In the context of developing a plug-in, what is the most portable (various versions of vim, nvim, ...) and readable way to implement a "menu" similar to what :tselect gives i.e. that

  • appears in the bottom and takes as much screen as necessary
  • paginates the content if there are too many entries to fit on a single screen
  • implements the commands to navigate the list
  • enumerates and indexes the entries
  • waits for an input for the selected entry (or defaults to cancelling)

This could be hacked together using a buffer, remapping, etc. but there must be a simpler way to do such a common thing.

Ideally, I would like to pass the structured data and receive back the selected index.

1 Answer 1


Perhaps, you want inputlist(). It does not provide the item numbers, but it's quite easy to add them manually:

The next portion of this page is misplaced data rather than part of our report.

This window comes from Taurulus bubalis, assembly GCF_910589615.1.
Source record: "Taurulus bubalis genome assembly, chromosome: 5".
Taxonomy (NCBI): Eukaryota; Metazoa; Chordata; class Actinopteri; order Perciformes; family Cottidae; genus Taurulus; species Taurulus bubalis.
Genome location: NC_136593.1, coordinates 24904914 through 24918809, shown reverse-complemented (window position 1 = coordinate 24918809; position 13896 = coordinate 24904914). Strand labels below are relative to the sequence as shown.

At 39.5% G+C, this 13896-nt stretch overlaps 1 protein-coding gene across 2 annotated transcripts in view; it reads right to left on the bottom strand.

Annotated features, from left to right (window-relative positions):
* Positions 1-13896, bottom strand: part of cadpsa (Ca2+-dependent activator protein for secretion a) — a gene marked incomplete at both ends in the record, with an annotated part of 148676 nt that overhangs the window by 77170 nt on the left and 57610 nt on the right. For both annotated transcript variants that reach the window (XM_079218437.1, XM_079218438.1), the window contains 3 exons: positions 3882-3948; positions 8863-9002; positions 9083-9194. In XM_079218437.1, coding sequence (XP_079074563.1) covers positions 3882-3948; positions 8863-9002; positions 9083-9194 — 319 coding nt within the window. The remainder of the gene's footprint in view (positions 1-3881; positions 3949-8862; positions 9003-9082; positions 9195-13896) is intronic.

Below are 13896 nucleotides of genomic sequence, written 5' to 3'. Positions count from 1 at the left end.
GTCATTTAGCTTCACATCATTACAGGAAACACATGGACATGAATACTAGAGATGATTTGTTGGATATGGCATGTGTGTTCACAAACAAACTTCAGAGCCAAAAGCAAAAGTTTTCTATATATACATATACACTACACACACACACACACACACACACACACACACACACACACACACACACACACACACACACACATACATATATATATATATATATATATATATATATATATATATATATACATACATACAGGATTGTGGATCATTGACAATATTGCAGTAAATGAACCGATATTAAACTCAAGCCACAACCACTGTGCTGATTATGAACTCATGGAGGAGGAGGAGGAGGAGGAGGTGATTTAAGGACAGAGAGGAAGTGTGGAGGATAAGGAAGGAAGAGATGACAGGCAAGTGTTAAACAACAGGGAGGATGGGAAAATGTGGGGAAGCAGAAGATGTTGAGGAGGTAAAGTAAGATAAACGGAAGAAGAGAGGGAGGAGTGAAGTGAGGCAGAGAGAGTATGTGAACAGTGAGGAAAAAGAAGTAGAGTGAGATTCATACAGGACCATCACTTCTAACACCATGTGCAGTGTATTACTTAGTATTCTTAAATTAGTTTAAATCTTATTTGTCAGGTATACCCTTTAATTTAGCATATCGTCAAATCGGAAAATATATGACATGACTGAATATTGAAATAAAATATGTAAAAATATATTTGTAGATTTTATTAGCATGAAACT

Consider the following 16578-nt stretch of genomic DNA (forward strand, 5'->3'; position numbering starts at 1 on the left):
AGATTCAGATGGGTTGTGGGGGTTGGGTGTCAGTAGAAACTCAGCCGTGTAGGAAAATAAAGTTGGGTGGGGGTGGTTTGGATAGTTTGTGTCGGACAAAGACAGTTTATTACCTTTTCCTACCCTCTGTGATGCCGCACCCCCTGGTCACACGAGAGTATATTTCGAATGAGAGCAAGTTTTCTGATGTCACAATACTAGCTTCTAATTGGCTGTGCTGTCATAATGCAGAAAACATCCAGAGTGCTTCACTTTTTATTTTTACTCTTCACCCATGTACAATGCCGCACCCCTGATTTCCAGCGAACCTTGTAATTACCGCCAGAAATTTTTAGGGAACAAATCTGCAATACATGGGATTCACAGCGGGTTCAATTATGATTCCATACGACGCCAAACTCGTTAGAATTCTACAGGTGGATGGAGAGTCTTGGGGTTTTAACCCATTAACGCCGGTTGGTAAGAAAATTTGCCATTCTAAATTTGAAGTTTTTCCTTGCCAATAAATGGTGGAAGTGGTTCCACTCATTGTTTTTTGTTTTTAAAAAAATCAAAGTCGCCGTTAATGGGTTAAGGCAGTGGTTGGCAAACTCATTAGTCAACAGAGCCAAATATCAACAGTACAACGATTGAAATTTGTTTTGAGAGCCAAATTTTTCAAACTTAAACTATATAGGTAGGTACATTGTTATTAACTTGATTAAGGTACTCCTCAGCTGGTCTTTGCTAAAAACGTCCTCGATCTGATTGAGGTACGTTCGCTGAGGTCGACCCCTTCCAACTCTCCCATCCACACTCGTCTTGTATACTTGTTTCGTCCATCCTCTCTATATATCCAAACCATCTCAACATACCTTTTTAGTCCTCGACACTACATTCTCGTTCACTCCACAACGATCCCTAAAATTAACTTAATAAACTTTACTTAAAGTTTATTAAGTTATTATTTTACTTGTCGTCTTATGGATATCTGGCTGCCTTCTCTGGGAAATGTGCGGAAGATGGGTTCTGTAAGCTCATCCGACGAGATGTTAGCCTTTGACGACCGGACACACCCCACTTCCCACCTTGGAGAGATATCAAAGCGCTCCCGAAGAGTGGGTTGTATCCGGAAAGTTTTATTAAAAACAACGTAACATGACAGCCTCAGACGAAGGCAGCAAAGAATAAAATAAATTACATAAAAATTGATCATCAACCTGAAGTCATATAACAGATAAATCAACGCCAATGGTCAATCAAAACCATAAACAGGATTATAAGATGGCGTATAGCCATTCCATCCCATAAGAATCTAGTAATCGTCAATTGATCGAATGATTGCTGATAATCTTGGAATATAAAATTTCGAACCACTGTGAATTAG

" MyChoice({list} [, {prompt}])
" Lets user choose an item from {list}. Returns the selected item index or -1.
" If {prompt} is omitted the default prompt is used.
function! MyChoice(list, ...)
    let l:prompt = a:0 ? a:1 : "Input number:"
    let l:idx = inputlist(insert(map(copy(a:list), '(1 + v:key) . ". " . v:val'), l:prompt))
    if l:idx >= 1 && l:idx <= len(a:list)
        return l:idx - 1
    return -1

" example usage
let choice = MyChoice(['foo', 'bar', 'baz'])
  • inputlist was indeed what I was after. Thanks
    – PiCTo
    Commented Sep 28, 2019 at 10:08

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